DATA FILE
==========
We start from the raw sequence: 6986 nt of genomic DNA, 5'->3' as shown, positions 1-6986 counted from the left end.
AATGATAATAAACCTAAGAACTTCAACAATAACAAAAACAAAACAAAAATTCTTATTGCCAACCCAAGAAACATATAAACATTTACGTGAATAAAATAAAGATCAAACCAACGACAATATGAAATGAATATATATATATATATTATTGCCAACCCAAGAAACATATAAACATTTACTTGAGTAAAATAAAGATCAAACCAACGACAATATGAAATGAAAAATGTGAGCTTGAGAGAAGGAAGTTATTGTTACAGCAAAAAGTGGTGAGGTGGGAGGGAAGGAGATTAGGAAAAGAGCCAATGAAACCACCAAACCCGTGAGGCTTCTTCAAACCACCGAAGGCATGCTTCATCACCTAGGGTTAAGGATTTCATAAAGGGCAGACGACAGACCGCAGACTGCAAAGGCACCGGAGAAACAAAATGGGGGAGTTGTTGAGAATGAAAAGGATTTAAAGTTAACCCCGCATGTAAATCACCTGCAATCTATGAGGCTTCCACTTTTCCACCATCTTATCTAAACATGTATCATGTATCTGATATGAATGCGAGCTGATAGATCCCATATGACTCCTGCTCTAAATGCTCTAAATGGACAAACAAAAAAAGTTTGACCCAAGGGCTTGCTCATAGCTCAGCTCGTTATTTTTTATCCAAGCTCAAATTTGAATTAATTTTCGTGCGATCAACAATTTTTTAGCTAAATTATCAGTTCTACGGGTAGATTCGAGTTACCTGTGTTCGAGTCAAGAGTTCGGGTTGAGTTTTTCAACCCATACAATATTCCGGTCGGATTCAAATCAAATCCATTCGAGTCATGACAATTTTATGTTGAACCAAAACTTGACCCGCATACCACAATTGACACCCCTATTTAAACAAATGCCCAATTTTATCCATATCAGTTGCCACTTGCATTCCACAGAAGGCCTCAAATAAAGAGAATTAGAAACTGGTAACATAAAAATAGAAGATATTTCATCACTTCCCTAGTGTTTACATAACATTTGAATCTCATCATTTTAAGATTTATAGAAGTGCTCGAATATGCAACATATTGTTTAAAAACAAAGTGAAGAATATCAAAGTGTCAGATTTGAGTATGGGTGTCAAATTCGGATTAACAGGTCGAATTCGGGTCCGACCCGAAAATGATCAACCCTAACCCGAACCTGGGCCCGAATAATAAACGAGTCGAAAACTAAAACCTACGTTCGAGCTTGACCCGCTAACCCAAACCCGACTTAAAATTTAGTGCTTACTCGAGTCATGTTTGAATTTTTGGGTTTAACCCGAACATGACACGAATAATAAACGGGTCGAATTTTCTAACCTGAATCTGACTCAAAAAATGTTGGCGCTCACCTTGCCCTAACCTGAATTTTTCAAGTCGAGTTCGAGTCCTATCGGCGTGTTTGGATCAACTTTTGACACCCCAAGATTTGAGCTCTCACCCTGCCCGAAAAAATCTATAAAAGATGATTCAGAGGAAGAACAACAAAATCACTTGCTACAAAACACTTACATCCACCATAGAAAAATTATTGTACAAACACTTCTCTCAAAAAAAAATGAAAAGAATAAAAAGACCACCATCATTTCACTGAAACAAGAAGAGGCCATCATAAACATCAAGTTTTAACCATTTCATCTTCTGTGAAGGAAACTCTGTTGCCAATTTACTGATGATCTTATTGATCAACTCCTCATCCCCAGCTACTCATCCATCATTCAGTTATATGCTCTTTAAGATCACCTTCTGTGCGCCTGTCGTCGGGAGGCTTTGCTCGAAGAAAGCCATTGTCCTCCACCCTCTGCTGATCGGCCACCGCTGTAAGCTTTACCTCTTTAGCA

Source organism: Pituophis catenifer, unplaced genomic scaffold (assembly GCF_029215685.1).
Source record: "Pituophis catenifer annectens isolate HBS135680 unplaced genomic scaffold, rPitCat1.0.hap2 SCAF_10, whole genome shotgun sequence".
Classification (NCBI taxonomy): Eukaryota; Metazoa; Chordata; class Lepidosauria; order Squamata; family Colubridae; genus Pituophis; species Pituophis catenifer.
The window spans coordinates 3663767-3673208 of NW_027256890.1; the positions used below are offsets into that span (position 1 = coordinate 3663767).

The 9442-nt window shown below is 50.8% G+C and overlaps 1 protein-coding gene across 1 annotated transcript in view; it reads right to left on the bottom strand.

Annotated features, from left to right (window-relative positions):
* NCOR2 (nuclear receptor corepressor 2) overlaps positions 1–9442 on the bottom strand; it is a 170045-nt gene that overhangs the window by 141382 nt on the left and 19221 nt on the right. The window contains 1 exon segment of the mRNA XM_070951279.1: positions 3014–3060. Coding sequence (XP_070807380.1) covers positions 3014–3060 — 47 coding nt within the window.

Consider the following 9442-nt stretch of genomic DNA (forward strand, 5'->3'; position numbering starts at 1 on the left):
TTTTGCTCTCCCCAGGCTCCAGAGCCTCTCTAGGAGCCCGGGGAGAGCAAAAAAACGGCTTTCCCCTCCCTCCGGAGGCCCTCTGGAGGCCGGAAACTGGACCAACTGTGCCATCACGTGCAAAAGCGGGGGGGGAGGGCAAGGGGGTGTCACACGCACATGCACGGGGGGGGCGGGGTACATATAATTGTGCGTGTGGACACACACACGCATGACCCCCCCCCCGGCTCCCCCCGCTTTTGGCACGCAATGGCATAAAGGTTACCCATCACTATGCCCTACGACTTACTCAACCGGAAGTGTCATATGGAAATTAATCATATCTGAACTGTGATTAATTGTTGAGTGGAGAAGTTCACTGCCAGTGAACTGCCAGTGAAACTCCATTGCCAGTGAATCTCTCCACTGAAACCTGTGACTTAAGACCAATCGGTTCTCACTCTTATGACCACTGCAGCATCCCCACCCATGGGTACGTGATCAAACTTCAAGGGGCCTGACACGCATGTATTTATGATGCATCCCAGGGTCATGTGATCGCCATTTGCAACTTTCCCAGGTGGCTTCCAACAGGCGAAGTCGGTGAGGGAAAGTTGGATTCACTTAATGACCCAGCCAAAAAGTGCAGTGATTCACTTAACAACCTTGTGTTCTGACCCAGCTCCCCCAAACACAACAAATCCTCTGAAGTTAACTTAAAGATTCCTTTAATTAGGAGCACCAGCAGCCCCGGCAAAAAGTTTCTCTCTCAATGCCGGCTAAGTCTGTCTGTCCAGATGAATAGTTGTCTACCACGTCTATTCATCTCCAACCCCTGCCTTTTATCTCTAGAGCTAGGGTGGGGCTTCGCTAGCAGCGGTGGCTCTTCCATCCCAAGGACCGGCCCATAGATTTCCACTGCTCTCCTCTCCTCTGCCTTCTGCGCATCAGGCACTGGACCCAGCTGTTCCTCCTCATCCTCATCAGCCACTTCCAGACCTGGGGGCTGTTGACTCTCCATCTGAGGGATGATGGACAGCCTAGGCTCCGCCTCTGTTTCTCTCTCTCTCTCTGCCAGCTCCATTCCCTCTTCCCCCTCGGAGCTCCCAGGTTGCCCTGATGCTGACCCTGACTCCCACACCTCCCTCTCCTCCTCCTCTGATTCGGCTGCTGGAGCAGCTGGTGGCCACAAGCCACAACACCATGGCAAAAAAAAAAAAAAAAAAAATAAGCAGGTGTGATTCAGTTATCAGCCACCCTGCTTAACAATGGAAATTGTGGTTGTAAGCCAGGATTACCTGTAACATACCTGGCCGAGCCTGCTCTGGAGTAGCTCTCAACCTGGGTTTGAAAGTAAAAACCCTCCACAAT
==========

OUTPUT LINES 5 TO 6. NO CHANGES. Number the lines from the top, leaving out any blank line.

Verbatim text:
Classification (NCBI taxonomy): Eukaryota; Metazoa; Chordata; class Lepidosauria; order Squamata; family Colubridae; genus Pituophis; species Pituophis catenifer.
The window spans coordinates 3663767-3673208 of NW_027256890.1; the positions used below are offsets into that span (position 1 = coordinate 3663767).